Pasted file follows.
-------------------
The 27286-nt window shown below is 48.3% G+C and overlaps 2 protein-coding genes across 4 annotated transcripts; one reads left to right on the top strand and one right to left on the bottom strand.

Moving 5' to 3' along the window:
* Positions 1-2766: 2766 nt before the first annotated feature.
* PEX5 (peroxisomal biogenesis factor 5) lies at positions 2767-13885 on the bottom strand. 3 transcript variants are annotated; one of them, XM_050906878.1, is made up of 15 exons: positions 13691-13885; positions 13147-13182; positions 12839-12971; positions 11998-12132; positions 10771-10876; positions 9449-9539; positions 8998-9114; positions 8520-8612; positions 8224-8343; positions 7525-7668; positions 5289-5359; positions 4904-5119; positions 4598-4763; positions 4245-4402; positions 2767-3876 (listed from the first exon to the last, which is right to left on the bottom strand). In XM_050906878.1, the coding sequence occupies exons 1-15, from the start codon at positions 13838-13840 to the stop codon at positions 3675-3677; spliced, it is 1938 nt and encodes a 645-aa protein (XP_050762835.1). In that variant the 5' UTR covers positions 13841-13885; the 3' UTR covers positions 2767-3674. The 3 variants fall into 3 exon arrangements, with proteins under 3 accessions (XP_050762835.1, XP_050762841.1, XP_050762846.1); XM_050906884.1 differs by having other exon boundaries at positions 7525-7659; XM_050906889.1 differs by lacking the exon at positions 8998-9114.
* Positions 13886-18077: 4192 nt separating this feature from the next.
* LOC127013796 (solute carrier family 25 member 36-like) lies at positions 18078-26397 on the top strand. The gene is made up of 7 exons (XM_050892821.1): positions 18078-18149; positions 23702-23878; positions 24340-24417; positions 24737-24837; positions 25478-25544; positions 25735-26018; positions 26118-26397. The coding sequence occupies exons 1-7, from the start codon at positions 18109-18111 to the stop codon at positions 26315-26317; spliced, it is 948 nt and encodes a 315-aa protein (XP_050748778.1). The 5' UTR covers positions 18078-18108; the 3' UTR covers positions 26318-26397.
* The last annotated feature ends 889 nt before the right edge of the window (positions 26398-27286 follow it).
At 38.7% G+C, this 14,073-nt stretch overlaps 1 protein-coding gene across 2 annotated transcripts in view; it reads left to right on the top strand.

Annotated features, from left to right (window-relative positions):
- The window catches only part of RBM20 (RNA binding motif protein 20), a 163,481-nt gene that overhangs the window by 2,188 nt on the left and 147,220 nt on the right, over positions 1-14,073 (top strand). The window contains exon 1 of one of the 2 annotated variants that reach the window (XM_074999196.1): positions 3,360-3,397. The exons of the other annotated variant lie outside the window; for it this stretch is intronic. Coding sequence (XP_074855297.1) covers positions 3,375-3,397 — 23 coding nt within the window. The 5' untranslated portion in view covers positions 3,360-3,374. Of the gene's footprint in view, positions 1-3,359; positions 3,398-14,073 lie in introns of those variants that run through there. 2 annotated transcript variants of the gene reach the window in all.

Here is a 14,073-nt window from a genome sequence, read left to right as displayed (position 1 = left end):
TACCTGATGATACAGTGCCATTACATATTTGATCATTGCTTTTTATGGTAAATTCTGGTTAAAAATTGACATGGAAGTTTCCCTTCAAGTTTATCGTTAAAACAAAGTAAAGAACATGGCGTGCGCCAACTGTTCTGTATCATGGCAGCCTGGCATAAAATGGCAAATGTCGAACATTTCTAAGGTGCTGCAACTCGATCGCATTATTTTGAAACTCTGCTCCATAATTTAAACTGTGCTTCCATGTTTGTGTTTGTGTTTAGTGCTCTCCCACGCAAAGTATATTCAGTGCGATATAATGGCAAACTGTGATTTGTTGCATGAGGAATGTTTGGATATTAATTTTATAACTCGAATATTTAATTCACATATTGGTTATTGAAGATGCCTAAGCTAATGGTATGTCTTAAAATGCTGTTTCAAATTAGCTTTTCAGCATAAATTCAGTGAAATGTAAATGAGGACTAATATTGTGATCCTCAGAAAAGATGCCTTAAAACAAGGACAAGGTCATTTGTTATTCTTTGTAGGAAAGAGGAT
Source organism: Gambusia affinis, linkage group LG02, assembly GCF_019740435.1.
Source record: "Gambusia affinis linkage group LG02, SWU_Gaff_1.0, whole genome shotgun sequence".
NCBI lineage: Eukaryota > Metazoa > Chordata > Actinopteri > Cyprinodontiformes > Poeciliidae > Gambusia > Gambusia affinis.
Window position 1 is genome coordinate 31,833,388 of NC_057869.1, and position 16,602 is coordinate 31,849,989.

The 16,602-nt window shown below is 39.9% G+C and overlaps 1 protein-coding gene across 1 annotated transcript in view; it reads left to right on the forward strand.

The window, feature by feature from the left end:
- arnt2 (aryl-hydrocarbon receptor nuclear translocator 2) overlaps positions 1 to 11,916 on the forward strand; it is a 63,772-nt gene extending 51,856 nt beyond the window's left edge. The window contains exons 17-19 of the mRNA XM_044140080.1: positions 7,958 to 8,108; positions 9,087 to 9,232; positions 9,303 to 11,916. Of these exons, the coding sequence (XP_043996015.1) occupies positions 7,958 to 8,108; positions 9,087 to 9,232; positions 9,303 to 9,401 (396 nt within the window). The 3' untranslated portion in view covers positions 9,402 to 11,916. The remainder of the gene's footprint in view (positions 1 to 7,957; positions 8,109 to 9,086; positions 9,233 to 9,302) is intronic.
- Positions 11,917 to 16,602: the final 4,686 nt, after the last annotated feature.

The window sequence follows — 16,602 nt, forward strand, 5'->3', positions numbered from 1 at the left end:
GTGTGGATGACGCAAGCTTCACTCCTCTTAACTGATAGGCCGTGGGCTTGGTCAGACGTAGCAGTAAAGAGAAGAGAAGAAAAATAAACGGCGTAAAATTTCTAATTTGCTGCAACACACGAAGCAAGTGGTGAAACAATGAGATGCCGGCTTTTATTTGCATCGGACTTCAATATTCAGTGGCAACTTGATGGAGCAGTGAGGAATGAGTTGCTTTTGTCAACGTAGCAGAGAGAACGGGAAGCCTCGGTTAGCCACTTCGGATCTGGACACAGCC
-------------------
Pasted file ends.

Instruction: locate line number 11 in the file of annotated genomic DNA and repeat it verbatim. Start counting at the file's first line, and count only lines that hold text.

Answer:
Here is a 14,073-nt window from a genome sequence, read left to right as displayed (position 1 = left end):